The Atlantic Daily: The Real Scandal of Ted Cruz’s Vacation

A snowstorm revealed a political-leadership vacuum in Texas. Then: Hoping to get a COVID-19 vaccine soon? It’ll take you a month, likely longer, to reach immunity.

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When the snow came, the state of Texas failed. Its self-maintained power grid stopped working—and its politicians seemed to do the same: Senator Ted Cruz flew to Cancún, Mexico, with his family, only to take a return flight the next day amid outcry.

In the absence of political leadership from Cruz and other state leaders, many Texans continue to face dangerous conditions, their access to power, drinking water, and food threatened.

Texas in ice and snow

One question, answered: How long does it take to reach immunity after you receive the COVID-19 vaccine?

Our assistant editor Kate Cray lays out the timeline:

Getting a COVID-19 vaccine (once you are eligible) is a vital part of protecting yourself and others, but immunity won’t take effect right away. The whole process will last at least a month, and likely longer, depending on which vaccine you get and when your second dose is administered.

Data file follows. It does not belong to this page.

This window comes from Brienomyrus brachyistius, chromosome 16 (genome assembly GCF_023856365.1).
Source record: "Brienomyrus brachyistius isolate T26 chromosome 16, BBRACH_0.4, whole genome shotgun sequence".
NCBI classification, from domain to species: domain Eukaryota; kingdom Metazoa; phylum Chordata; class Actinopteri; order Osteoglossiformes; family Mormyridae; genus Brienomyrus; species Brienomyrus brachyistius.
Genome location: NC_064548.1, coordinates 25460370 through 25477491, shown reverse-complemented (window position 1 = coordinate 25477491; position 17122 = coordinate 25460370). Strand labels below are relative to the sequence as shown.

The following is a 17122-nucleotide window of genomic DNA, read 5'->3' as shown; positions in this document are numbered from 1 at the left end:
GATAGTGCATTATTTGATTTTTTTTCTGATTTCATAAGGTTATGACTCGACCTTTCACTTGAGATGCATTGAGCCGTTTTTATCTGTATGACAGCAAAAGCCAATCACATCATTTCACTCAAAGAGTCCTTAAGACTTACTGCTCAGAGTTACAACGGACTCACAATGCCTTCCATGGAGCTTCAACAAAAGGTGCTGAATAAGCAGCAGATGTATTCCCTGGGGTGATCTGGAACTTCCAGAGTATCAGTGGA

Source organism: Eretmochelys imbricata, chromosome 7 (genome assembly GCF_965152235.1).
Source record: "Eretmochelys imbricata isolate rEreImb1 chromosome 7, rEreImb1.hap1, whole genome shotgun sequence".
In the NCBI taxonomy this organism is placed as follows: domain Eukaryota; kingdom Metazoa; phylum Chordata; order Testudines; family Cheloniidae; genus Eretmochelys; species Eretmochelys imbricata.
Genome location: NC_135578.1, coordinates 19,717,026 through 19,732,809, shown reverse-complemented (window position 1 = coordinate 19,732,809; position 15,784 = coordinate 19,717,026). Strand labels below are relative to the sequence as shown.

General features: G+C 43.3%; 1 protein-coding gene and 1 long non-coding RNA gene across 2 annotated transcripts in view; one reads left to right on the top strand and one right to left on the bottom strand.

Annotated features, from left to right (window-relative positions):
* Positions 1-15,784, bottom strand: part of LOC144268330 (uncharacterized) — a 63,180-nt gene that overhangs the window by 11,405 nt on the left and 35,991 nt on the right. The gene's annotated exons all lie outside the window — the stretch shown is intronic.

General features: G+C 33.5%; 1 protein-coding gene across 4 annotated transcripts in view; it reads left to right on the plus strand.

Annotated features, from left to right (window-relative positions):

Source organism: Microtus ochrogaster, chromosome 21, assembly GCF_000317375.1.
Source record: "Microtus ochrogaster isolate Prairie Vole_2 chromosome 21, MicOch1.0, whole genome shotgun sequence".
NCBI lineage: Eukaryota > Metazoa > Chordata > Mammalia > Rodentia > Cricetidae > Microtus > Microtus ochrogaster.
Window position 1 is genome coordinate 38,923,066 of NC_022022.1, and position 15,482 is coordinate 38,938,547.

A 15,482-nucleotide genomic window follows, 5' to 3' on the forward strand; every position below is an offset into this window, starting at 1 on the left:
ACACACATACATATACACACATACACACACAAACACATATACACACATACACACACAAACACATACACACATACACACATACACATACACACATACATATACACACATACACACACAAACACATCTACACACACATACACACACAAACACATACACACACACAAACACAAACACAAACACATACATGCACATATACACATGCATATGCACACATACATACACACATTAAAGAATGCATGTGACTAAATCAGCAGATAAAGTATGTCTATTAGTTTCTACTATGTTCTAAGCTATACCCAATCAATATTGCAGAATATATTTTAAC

For the Pfizer vaccine, doses are administered three weeks apart, and research indicates that full immunity sets in about one week after the second dose. Moderna vaccinations are administered four weeks apart, and the vaccine’s full protection takes effect roughly two weeks after the second dose. For both, people may begin to experience some immunity about two weeks after the first dose.

Much remains unclear about COVID-19 vaccination, including the extent to which the immunizations will prevent transmission of the disease to others and how long immunity will last. Even after immunity is established, people should plan to continue to wear masks and socially distance. But vaccination offers new hope.

For the latest on the race to vaccinate, read Katherine J. Wu’s story on the precarious state of vaccine-dosing messaging.

Tonight’s Atlantic-approved isolation activity:

Perseverance has landed on Mars. The NASA rover, designed to search for fossilized alien life, has already beamed home photos of its new digs. See them here. And get your mission debrief from our space reporter, Marina Koren, who explains why scientists are so eager to someday bring a piece of the red planet back home.

Today’s break from the news:

Hockey has a gigantic-goalie problem.